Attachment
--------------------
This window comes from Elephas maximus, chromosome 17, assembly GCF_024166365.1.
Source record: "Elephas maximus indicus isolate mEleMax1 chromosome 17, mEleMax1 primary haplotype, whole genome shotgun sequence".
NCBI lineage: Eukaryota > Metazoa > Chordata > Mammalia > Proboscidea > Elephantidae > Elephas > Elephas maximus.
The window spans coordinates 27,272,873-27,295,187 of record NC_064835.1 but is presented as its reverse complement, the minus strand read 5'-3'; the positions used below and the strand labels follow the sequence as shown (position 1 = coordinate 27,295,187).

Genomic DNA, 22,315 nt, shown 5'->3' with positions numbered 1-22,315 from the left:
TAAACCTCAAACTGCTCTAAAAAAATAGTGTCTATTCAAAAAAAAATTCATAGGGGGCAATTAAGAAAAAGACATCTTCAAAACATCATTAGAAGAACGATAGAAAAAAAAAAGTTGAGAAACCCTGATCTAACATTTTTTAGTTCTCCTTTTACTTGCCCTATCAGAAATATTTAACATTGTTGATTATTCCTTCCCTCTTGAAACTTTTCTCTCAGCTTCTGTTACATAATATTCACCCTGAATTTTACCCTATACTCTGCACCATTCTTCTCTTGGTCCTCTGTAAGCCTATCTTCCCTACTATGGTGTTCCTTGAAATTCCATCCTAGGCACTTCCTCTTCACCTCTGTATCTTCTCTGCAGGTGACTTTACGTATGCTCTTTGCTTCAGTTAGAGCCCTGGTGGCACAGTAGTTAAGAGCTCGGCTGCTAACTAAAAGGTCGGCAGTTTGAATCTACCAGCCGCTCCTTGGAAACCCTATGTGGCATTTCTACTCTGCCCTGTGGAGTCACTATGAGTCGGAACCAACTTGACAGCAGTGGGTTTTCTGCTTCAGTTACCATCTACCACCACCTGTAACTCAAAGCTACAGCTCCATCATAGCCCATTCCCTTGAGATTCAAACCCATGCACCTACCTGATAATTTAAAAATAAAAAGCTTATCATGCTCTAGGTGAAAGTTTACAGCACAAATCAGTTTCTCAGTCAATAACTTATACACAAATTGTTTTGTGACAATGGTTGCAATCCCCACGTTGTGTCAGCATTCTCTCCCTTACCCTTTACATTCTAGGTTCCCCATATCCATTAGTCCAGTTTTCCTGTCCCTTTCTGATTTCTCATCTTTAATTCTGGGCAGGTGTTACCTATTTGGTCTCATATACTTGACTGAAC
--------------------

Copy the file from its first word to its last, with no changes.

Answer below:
This window comes from Elephas maximus, chromosome 17, assembly GCF_024166365.1.
Source record: "Elephas maximus indicus isolate mEleMax1 chromosome 17, mEleMax1 primary haplotype, whole genome shotgun sequence".
NCBI lineage: Eukaryota > Metazoa > Chordata > Mammalia > Proboscidea > Elephantidae > Elephas > Elephas maximus.
The window spans coordinates 27,272,873-27,295,187 of record NC_064835.1 but is presented as its reverse complement, the minus strand read 5'-3'; the positions used below and the strand labels follow the sequence as shown (position 1 = coordinate 27,295,187).

Genomic DNA, 22,315 nt, shown 5'->3' with positions numbered 1-22,315 from the left:
TAAACCTCAAACTGCTCTAAAAAAATAGTGTCTATTCAAAAAAAAATTCATAGGGGGCAATTAAGAAAAAGACATCTTCAAAACATCATTAGAAGAACGATAGAAAAAAAAAAGTTGAGAAACCCTGATCTAACATTTTTTAGTTCTCCTTTTACTTGCCCTATCAGAAATATTTAACATTGTTGATTATTCCTTCCCTCTTGAAACTTTTCTCTCAGCTTCTGTTACATAATATTCACCCTGAATTTTACCCTATACTCTGCACCATTCTTCTCTTGGTCCTCTGTAAGCCTATCTTCCCTACTATGGTGTTCCTTGAAATTCCATCCTAGGCACTTCCTCTTCACCTCTGTATCTTCTCTGCAGGTGACTTTACGTATGCTCTTTGCTTCAGTTAGAGCCCTGGTGGCACAGTAGTTAAGAGCTCGGCTGCTAACTAAAAGGTCGGCAGTTTGAATCTACCAGCCGCTCCTTGGAAACCCTATGTGGCATTTCTACTCTGCCCTGTGGAGTCACTATGAGTCGGAACCAACTTGACAGCAGTGGGTTTTCTGCTTCAGTTACCATCTACCACCACCTGTAACTCAAAGCTACAGCTCCATCATAGCCCATTCCCTTGAGATTCAAACCCATGCACCTACCTGATAATTTAAAAATAAAAAGCTTATCATGCTCTAGGTGAAAGTTTACAGCACAAATCAGTTTCTCAGTCAATAACTTATACACAAATTGTTTTGTGACAATGGTTGCAATCCCCACGTTGTGTCAGCATTCTCTCCCTTACCCTTTACATTCTAGGTTCCCCATATCCATTAGTCCAGTTTTCCTGTCCCTTTCTGATTTCTCATCTTTAATTCTGGGCAGGTGTTACCTATTTGGTCTCATATACTTGACTGAAC